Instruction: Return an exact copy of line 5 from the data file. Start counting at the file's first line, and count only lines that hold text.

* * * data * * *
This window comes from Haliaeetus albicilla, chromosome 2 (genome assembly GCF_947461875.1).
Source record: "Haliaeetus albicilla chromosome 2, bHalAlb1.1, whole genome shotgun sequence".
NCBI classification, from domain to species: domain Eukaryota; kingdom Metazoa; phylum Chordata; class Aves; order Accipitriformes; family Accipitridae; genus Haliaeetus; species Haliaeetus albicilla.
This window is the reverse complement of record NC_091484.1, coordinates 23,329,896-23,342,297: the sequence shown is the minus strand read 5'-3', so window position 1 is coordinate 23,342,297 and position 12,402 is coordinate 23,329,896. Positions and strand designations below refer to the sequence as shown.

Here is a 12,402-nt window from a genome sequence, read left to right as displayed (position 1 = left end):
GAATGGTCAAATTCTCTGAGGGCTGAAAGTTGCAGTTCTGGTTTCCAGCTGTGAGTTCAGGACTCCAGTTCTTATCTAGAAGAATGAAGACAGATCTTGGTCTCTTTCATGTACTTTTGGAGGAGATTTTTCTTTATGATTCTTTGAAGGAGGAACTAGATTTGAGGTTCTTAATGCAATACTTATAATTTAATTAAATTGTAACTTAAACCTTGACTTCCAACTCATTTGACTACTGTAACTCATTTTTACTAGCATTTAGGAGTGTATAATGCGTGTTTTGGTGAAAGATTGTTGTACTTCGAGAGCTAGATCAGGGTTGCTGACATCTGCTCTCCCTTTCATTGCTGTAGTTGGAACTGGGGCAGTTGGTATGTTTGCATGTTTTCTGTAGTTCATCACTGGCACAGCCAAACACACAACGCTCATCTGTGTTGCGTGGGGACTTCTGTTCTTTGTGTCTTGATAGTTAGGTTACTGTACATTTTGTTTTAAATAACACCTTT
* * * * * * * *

Here is a 12,402-nt window from a genome sequence, read left to right as displayed (position 1 = left end):